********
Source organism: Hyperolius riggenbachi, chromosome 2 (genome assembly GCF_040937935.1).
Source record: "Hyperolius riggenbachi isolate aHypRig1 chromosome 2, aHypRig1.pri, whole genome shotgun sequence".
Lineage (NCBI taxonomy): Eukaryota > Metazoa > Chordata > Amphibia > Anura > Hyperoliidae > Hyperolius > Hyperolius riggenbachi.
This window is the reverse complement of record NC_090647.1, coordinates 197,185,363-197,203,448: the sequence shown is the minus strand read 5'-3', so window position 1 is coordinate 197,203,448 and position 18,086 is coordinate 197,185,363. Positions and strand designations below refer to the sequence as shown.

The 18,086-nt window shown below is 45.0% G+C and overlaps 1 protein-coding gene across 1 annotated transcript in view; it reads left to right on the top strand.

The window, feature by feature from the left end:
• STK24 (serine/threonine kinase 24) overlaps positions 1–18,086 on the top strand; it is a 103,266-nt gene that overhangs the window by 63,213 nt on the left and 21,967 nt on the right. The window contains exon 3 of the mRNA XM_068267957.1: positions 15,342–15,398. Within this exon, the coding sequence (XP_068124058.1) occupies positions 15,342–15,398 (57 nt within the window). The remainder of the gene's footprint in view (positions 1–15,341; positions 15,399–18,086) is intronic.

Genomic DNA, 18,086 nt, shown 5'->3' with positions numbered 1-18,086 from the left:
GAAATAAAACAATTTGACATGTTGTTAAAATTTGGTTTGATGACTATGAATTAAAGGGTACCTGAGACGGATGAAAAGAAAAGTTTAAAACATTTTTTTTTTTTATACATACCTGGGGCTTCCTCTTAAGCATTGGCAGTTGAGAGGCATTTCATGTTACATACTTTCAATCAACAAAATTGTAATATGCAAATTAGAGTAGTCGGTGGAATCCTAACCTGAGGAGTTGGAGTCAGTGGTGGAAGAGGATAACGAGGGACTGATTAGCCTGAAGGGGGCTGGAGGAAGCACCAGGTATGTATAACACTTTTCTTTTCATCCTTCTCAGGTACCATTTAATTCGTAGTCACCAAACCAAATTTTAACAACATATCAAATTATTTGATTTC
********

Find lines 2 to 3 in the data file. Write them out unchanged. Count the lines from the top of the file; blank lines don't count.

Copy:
Source record: "Hyperolius riggenbachi isolate aHypRig1 chromosome 2, aHypRig1.pri, whole genome shotgun sequence".
Lineage (NCBI taxonomy): Eukaryota > Metazoa > Chordata > Amphibia > Anura > Hyperoliidae > Hyperolius > Hyperolius riggenbachi.